Even Subsidized Obamacare Plans Haven't Found Takers Yet

Health care enrollment in Oakland, California Photograph by David Paul Morris/Bloomberg

Only 30 percent of the people who applied for health coverage on the Affordable Care Act’s new exchange websites last month were eligible for government help, far lower than initial projections. That finding comes from a new analysis of federal data by Avalere Health; the consulting firm still expects that 84 percent of those who ultimately purchase coverage in the exchanges will get subsidies, similar to Congressional Budget Office estimates (PDF).

Obamacare offers assistance in buying health plans to people earning up to four times the poverty rate if they can’t get affordable coverage elsewhere. Individuals earning up to $46,000 a year or families of four earning up to $94,000 can get subsidies in the form of advance tax credits that can be immediately applied to health-insurance premiums. (People earning below the poverty line—$11,500 for an individual—qualify for Medicaid coverage in states that are expanding the program.) About half of uninsured Americans have incomes that would make them eligible for lower premiums, according to the Kaiser Family Foundation’s analysis of federal data. So why haven’t they showed up in the exchanges at the same rate?

Avalere’s analysis of government data (PDF) counted 1.1 million people who applied for coverage on healthcare.gov and its state-level counterparts through Nov. 2. They’re not all going to enroll in health plans, and not every state reported complete data. Still, Avalere’s Matthew Eyles floated a few possible reasons for a lower-than-expected turnout by people eligible for subsidies. First, many people who already have insurance and aren’t subsidy-eligible may just be checking their options on the exchanges. They’re starting applications but won’t ultimately enroll in new health plans. These window-shoppers skew the numbers, but when people actually enroll in health plans, a higher percentage will be subsidized.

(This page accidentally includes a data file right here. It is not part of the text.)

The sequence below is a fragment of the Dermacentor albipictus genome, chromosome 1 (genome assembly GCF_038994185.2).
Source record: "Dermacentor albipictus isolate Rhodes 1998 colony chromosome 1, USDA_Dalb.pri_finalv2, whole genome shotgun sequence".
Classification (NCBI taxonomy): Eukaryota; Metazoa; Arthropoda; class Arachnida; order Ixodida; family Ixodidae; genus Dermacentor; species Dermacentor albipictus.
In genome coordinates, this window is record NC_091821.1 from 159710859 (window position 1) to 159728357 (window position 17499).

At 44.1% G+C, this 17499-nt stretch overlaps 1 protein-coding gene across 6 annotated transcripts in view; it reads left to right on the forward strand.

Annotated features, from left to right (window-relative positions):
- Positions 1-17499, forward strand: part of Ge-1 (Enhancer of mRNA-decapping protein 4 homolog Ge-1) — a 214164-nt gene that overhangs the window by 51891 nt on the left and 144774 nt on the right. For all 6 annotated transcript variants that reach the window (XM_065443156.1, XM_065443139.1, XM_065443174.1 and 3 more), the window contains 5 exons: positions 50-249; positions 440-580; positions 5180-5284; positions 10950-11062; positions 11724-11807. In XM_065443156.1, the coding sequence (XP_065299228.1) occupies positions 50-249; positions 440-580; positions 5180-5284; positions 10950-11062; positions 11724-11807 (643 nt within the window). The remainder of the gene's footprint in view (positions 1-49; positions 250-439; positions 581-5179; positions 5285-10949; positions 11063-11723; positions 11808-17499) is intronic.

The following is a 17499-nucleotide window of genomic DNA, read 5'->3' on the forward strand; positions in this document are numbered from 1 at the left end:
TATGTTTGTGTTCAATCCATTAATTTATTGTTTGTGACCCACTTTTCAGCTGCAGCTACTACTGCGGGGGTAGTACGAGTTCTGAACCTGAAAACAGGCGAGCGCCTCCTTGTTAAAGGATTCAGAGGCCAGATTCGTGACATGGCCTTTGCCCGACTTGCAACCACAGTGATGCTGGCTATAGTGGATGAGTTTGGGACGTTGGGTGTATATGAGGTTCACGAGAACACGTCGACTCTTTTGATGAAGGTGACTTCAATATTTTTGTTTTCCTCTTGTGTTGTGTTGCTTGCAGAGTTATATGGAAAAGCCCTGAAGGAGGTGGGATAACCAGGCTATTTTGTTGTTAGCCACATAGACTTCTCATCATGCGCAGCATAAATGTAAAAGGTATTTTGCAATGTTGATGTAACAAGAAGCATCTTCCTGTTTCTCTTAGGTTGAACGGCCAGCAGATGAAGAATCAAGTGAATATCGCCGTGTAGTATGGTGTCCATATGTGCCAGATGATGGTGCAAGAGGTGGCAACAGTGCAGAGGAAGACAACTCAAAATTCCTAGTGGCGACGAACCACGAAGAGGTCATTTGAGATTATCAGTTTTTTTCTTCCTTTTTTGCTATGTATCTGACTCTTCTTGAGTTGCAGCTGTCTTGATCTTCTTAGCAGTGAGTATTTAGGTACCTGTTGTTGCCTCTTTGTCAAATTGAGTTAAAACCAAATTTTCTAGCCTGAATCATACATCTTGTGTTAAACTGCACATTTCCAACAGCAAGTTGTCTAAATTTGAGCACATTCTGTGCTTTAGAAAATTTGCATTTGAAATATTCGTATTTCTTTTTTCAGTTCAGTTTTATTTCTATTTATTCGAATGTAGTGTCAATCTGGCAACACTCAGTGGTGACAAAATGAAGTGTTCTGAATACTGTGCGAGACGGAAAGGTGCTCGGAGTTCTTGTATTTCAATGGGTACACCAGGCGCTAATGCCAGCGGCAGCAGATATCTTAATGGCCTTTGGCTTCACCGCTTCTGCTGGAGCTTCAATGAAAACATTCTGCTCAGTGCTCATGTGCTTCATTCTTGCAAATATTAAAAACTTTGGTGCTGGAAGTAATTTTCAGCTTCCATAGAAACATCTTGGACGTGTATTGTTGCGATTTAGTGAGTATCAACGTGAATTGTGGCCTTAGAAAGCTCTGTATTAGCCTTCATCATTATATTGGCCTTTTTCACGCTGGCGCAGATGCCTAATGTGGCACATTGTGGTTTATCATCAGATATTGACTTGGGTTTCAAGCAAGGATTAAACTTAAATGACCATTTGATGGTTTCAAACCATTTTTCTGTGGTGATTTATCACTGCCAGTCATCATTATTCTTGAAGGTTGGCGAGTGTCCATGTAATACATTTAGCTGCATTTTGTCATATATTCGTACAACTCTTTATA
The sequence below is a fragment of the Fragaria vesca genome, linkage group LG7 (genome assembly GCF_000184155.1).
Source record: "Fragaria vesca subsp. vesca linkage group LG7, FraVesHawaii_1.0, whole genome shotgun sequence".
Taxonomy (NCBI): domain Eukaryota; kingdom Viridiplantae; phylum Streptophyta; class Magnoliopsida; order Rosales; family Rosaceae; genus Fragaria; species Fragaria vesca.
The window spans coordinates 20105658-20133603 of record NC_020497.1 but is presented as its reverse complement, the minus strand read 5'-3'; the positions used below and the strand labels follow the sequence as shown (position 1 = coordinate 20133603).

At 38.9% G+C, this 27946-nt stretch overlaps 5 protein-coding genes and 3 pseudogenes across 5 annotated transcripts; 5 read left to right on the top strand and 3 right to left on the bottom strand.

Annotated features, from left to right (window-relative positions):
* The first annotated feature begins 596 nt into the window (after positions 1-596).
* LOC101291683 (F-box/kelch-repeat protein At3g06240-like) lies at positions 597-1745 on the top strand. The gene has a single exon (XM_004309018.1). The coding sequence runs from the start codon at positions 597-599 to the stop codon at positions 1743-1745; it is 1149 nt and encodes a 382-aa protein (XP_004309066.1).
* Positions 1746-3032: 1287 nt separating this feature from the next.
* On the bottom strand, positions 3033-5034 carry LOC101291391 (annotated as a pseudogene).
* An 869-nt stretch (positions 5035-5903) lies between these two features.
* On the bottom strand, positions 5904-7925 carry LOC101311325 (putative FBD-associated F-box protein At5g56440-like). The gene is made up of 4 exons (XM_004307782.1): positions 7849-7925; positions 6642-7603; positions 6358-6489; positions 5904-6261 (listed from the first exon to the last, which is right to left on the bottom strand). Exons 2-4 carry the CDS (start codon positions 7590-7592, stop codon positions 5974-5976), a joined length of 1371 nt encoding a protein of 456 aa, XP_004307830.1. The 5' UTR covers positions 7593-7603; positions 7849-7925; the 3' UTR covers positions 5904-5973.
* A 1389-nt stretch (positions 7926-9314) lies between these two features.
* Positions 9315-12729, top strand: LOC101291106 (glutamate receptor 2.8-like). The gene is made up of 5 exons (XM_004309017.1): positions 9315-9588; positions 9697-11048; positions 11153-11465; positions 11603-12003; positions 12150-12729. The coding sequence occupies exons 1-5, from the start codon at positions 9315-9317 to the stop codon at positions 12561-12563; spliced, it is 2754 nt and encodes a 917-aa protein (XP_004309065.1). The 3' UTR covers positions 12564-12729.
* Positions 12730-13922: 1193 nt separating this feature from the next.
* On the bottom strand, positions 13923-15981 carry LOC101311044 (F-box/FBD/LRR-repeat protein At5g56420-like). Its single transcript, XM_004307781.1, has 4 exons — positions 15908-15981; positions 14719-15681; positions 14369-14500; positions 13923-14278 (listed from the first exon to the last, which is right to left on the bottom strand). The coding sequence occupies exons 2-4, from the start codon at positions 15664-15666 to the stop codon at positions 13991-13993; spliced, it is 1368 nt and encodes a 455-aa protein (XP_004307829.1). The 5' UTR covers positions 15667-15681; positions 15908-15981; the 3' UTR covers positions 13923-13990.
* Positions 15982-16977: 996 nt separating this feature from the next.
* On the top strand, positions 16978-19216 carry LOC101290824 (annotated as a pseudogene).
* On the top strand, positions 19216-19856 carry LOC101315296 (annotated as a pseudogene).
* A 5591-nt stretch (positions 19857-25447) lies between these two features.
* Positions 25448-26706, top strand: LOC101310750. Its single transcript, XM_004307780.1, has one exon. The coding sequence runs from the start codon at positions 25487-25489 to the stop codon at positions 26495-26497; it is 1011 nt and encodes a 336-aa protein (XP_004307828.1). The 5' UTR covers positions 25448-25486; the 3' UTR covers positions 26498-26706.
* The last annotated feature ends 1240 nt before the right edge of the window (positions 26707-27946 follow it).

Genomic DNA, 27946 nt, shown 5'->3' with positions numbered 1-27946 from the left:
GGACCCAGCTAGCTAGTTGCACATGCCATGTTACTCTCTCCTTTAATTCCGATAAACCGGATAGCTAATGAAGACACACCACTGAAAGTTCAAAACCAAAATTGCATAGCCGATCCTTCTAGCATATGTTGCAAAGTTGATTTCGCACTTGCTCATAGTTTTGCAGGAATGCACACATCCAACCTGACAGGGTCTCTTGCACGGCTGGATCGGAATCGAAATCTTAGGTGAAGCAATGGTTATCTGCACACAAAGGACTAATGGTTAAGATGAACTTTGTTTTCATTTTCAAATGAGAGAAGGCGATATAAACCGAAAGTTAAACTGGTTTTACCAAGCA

Other explanations are more worrisome. One is that the application process for people who get subsidies is more technically difficult, so the bungled software impedes them more than others. Avalere also raised the possibility that subsidy-eligible people are harder to reach. “The initial numbers highlight the challenges associated with reaching lower income individuals via outreach and awareness campaigns,” Eyles wrote.

A further possibility is that people with modest incomes feel it’s not worth buying health insurance, even with the law’s carrot and stick of tax credits to buy coverage and penalties if you don’t.

October’s enrollment numbers are far too tentative to allow anyone to pin down an explanation. If the numbers look the same when the March 31 deadline for coverage approaches, it could signal that a big share of those currently uninsured don’t want to pay for health plans, even with strong incentives from the government to do so.

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